The airmonica is a easy-to-learn tweakable musical instrument that you can use to perform harmonic musical ditties by accompanying a tri-tone arpeggiator. There are endless opportunities to expand the airmonica in any way that will make it your your own custom instrument. The airmonica consists of three parts:
1. a wii compatible nunchuck as the instrument interface
2. an arduino micro-controller board as the brain
3. a ginsing shield as the synthesizer
In addition to this instructable, you can visit the project webpage at http://www.engeldinger.com/services/latest-project/airmonica.
Step 1: Airmonica Parts
a stack to hack
The airmonica consists of 4 basic parts, all of which are easily acquired and require little or no modification. Aside from preparing the nunchuck and installing the software the airmonica can be assembled by just pushing it together. All of the parts in the airmonica can be reused on future projects, and together provide a great prototyping environment for experiments in human interface, computing, and complex waveform synthesis. Here's what you'll need:
1. A Wii compatible nunhuck
The nunchuck shown here is an inexpensive 3rd party controller (NYKO Kama). This was chosen because its about half the price of an official Nintendo controller, its clear, has cool flashing lights, and most importantly, can be taken apart with a screwdriver and can put back together later. You can get one for about $10 on Amazon:
2. An Arduino Uno microcontroller ( blue as pictured )
The Arduino Uno is a complete programmable development kit that allows you to run C/C++ code to control is various inputs and outputs. If you don't have one already you should really get one - its a great way to learn about hardware, software, and embedded applications. It is very affordable and has great support. You can pick one up for about $22 and then download the development environment from the Arduino support page:
3. A GinSing synthesizer shield ( yellow as pictured )
The GinSing is synthesizer board (shield) that plugs onto the Arduino and contains a digital synthesizer chip and an amplifier you plug directly into a speaker (or stereo via 3.5mm jack). For this project the Ginsing is used to create the mellow polyphonic tones you hear produced, but is capable of wide range of sound related applications like synthetic speech, waveform synthesis, and more. The GinSing is available in either kit ($35) or assembled ($45) form from their website:
4. (Optional) proto board ( red & green as pictured )
One thing you may find helpful is an Arduino compatible prototyping shield. In the picture you can see that the nunchuck is connected to the proto board, which not only makes it easier to connect, it also allows you to use the metal pins on nunchuck cable rather than having to cut the cable. If you don't use you such a board you would just insert the wires into the connector on top of the GinSing board instead (not pictured). The board pictured here is from SparkFun, and an nice because it can be use on other projects that may require switches and LEDs as well:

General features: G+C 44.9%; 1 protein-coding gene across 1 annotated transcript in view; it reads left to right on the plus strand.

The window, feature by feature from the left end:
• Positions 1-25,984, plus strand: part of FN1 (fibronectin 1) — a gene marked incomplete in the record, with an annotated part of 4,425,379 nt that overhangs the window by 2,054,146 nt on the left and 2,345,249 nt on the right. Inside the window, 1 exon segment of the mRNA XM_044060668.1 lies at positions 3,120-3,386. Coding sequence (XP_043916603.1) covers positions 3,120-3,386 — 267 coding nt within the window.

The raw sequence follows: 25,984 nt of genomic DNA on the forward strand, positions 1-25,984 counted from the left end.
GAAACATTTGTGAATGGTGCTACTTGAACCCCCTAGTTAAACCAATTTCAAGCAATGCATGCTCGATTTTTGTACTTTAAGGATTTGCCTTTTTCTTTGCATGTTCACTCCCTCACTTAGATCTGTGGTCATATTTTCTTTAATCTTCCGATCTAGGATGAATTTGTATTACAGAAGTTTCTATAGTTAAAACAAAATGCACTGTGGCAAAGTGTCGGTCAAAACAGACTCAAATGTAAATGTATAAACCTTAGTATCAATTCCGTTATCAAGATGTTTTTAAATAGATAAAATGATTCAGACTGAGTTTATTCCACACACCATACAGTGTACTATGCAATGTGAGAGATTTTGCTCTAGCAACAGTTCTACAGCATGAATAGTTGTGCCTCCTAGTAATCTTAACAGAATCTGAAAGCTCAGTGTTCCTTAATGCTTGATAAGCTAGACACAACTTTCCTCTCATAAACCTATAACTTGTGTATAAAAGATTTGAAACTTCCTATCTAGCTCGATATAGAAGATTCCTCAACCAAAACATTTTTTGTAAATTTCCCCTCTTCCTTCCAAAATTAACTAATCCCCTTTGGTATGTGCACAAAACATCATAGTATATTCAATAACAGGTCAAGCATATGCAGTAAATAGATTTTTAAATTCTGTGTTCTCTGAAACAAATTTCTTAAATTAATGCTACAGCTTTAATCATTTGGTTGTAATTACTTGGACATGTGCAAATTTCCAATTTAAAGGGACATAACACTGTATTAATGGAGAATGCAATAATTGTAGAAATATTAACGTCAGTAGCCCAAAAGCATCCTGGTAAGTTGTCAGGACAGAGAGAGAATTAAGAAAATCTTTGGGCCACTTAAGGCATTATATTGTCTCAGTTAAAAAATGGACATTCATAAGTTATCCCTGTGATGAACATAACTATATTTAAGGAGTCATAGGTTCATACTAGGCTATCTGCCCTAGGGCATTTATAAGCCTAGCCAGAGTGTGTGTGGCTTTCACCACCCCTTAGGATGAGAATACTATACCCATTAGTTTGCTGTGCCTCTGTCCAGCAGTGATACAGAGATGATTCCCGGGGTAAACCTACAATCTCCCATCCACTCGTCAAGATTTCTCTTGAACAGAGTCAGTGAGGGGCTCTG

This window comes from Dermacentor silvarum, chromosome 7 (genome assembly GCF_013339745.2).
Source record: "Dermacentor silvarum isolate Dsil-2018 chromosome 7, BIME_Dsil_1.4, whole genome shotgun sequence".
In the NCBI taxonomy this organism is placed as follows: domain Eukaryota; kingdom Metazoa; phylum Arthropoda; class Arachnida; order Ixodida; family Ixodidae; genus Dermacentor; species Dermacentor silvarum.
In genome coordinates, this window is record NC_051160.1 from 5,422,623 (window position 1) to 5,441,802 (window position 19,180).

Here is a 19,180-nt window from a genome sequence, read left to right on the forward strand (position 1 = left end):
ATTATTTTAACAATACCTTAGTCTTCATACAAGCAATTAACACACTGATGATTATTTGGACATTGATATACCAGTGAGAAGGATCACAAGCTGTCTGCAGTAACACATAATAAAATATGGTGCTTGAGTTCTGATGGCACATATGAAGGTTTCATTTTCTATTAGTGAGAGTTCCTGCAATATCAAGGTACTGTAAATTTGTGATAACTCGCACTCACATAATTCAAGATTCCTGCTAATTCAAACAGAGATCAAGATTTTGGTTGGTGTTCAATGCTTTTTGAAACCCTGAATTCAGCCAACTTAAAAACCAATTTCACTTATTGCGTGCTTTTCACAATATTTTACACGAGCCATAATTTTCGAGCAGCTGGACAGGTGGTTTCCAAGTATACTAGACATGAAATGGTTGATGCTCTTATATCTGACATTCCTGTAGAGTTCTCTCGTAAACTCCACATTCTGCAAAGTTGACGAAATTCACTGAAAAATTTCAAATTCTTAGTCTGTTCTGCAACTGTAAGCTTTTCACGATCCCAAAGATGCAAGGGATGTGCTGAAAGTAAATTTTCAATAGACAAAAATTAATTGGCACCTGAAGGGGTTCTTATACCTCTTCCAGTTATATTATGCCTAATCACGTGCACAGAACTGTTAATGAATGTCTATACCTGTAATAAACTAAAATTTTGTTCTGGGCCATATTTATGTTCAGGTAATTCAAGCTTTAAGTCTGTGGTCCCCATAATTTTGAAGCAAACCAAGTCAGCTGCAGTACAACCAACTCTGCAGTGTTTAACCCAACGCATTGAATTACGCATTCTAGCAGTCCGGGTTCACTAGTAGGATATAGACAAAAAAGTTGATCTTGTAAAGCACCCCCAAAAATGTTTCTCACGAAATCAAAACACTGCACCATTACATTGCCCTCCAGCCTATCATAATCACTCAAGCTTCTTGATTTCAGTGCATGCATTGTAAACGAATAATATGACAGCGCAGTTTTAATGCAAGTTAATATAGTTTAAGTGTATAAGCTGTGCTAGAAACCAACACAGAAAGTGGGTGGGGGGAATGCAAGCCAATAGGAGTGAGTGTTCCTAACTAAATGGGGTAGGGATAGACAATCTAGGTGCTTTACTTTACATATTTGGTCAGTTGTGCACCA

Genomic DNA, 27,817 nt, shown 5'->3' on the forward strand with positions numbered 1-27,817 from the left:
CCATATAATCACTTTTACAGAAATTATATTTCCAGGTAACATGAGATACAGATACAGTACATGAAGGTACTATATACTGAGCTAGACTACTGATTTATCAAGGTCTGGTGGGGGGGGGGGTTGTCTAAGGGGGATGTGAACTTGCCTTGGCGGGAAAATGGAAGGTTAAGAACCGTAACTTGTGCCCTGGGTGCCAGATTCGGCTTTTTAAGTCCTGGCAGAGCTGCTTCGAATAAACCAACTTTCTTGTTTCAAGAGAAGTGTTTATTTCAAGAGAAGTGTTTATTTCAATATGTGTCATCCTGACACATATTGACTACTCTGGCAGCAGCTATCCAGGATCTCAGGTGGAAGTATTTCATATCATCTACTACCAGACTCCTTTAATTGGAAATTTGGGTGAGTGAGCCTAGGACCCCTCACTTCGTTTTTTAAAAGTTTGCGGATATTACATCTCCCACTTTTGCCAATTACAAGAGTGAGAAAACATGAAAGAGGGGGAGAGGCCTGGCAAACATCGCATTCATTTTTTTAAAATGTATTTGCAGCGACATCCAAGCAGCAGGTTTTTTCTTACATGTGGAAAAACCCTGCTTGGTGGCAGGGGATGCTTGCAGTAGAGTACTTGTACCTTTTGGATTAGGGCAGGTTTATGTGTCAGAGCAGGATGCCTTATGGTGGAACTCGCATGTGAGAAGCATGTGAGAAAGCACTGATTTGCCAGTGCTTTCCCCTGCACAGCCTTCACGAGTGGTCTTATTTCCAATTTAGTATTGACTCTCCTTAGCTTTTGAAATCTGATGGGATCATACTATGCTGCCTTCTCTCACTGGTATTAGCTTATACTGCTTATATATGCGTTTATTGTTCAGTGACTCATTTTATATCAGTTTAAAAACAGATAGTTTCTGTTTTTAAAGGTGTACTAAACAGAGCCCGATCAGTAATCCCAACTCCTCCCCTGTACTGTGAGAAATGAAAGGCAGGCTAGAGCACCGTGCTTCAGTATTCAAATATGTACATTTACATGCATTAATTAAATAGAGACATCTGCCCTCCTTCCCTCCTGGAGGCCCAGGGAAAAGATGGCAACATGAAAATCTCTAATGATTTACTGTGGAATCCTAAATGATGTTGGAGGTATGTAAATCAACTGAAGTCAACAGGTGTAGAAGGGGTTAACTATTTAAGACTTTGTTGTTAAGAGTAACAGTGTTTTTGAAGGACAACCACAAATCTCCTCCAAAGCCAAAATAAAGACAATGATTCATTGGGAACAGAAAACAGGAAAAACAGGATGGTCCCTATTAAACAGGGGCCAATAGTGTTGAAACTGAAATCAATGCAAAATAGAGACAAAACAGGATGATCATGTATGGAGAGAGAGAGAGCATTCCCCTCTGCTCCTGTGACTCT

Step 2: Prepare the Nunchuck
grip it and rip it ( or snip it or clip it )
To connect the nunchuck to the circuit boards, you will need to expose bare wire or lead pins. In the case of the NYKO Kama controller used here, simply unscrew the connector and slowly pull the wire leads from the connector with pliers, leaving metal tabs that can be inserted into the header pins or proto shield. You can also put the controller back together by reversing the procedure to regain use of the controller at a later time in this case.
Although not used in this project, there are several non-invasive slide-in connectors that expose the contacts of the connector to the circuit board, such as the WiiChuck adapter board available from SparkFun:
Step 3: Connect It All Together
get to together, man
1. build the shield stack
The Arduino, GinSing, and optional ProtoShield can be stacked on top of each other to connect them. Although you could run wires between the boards, they are designed to seat to each other. Start by placing the GinSing board on top of the Arduino board by aligning the pins on the GinSing to the headers on the Arduino. Note that when placed properly the headphone jack faces way from the USB connector on the Arduino. Depending on your Arduino, you may have extra slots on your headers that have no pins on the GinSing board - this is fine as they are not needed. Be observant when seating the boards together to avoid bent pins; they should fit nicely together but visual alignment is a good precaution.